18.     Thomson R, Brinkworth, Noakes, Clifton, Norman & Buckley ‘The effect of diet and exercise on markers of endothelial function in overweight and obese women with polycystic ovary syndrome’, Hum Reprod. 2012; 27(7): 2169-76. (IF 4.57, 5/79 Obstetrics & Gynecology, 9 citation) Reprinted in Human Reproduction Excerpted Edition for Russian 2012;5(29):44-51. 

    19.     Thomson R & Buckley ‘Protein hydrolysates and tissue repair’, Nutr Res Rev. 2011; 24(2): 191-197. (IF 3.91, 12/77 Nutrition & Dietetics, 1 citation)

    20.     Thomson R, Buckley & Brinkworth ‘Exercise for the treatment and management of overweight women with polycystic ovary syndrome: a review of the literature’, Obes Rev. 2011;12:e202-210. (IF 8.00, 9/128 Endocrinology & Metabolism, 14 citations)

    21.     Thomson R, Buckley, Lim, Noakes, Clifton, Norman & Brinkworth ‘Lifestyle management improves quality of life and depression in overweight and obese women with polycystic ovary syndrome’, Fertil Steril. 2010;94: 1812-16. (IF 4.59, 4/79 Obstetrics & Gynecology, 43 citations)

    22.     Thomson R, Buckley, Noakes, Clifton, Norman & Brinkworth ‘Heart rate recovery improves after weight loss in overweight and obese women with polycystic ovary syndrome’, Fertil Steri. 2010; 93(4): 1173-1178. (IF 4.59, 4/79 Obstetrics & Gynecology, 7 citations)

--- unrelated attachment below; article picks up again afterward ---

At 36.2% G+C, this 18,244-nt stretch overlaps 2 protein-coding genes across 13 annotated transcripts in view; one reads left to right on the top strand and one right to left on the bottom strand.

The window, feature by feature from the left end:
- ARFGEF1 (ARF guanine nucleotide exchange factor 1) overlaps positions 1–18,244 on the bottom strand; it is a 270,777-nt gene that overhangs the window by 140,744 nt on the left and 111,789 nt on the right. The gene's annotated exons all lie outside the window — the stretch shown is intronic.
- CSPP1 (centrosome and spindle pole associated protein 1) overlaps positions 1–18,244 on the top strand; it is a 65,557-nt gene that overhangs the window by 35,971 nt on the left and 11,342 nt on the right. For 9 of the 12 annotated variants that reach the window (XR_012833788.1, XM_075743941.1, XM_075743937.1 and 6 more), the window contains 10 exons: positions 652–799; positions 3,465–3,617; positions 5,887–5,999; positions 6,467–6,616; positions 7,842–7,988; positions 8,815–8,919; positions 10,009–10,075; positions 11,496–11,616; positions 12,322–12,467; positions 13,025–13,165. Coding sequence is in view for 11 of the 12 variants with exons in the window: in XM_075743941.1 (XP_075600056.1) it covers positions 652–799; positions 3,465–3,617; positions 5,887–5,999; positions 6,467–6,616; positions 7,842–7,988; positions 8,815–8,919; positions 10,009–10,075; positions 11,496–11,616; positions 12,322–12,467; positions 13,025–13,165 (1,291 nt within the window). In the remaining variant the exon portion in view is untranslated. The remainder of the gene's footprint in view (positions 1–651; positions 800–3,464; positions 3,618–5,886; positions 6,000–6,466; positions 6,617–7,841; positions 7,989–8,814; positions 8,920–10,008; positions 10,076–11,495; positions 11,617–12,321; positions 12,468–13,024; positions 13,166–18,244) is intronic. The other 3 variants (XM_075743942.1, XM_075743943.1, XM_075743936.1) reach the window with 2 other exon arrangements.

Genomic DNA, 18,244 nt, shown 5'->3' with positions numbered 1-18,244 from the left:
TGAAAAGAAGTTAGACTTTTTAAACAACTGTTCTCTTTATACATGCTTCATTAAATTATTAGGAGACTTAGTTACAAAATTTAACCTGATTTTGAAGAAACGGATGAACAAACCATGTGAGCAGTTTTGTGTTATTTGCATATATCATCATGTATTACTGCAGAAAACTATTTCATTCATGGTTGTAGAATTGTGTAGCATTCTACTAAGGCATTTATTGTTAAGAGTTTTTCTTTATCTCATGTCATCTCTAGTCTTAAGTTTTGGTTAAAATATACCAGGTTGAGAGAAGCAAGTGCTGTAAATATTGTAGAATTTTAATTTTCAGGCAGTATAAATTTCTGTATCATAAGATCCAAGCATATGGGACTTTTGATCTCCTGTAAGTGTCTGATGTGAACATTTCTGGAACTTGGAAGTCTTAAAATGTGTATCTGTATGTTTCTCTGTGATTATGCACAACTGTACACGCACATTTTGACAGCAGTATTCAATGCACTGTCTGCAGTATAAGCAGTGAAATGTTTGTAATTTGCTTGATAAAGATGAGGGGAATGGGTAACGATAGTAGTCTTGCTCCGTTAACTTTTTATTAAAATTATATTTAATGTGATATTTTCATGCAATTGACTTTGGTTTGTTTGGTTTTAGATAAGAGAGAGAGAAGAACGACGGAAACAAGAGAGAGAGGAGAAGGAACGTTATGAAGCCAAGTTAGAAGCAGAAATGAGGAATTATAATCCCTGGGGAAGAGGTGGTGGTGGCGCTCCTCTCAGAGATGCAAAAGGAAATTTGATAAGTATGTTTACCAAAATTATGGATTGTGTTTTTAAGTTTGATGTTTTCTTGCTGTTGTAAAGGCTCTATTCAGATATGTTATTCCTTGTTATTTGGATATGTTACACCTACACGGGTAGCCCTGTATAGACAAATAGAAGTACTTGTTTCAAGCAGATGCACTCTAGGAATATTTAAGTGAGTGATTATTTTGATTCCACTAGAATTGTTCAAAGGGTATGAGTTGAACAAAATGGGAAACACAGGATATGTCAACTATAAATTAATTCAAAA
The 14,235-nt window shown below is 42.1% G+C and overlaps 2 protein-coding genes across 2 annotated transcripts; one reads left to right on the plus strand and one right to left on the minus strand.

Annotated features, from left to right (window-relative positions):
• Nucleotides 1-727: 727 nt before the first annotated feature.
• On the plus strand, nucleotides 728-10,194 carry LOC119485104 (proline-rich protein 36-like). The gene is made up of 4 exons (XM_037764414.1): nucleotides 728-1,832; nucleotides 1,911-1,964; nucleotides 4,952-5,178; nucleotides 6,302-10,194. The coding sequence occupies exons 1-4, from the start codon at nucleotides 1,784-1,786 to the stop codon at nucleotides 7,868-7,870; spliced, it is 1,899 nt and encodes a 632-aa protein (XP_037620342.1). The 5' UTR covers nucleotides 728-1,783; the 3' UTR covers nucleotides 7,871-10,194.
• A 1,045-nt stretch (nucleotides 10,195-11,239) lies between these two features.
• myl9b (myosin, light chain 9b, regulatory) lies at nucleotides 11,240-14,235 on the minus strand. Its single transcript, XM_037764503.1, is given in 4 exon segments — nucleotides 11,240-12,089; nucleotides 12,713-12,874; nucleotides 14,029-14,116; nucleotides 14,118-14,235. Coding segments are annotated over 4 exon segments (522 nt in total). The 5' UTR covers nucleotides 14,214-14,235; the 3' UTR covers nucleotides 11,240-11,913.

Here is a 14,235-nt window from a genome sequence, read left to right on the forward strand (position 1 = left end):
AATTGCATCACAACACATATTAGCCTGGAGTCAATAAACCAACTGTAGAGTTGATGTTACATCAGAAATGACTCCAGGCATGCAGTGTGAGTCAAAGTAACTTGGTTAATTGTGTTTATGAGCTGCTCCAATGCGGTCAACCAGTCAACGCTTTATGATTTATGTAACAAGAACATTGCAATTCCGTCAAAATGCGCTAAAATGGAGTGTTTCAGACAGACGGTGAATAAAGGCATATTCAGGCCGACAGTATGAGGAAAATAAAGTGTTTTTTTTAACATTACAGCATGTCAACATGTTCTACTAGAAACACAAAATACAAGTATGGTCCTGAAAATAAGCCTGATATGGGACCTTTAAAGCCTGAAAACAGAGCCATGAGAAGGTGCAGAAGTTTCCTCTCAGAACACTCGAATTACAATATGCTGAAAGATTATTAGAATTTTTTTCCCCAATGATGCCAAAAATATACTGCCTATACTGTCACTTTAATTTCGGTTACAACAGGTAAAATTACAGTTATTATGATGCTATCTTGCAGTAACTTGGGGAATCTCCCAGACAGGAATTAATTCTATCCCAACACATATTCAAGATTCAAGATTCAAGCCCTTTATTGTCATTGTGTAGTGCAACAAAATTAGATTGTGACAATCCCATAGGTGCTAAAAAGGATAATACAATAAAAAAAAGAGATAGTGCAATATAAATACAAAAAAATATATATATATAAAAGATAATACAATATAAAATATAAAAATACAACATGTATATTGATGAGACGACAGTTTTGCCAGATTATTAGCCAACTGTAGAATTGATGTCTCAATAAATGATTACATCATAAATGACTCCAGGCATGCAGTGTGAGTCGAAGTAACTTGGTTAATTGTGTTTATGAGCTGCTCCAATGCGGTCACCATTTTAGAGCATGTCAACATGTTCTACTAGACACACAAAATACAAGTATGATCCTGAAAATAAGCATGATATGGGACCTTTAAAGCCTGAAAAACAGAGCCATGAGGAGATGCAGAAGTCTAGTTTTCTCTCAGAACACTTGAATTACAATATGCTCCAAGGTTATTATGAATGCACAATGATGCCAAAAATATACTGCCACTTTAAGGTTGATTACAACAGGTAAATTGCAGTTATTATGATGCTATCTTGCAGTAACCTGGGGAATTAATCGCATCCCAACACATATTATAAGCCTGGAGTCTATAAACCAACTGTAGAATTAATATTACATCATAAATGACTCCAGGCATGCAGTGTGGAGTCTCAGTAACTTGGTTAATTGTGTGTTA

23.     Buckley, Thomson R, Coates, Howe, DeNichilo & Rowney ‘Supplementation with a whey protein hydrolysate enhances recovery of muscle force-generating capacity following eccentric exercise,’ J Sci Med Sport. 2010; 13: 178-181. (IF 3.19, 7/81 Sport Sciences, 25 citations)

    24.     Thomson R, Buckley, Moran, Noakes, Clifton, Norman & Brinkworth ‘Comparison of aerobic exercise capacity and muscle strength in overweight women with and without polycystic ovary syndrome’, BJOG Int J Obstet Gy. 2009; 116(9): 1242-1250. (IF 3.73, 9/79 Obstetrics & Gynecology, 17 citations)

    25.     Thomson R, Buckley, Moran, Noakes, Clifton, Norman, & Brinkworth ‘The effect of weight loss on anti-mĪ‹llerian hormone levels in overweight and obese women with polycystic ovary syndrome and reproductive impairment’, Hum Reprod. 2009; 24(8): 1976-81. (IF 4.57, 5/79 Obstetrics & Gynecology, 42 citations)

    26.     Thomson R, Buckley, Noakes, Clifton, Norman & Brinkworth ‘The effect of a hypocaloric diet with and without exercise training on body composition, cardiometabolic risk profile and reproductive function in overweight and obese women with polycystic ovary syndrome’, J Clin Endocrinol Metab. 2008; 93(8): 3373-3380. (IF 6.21, 15/128 Endocrinology & Metabolism, 87 citations)

    Editorial comment published in Obstetrical & Gynecological Survey. 2009; 64(4): 244-245.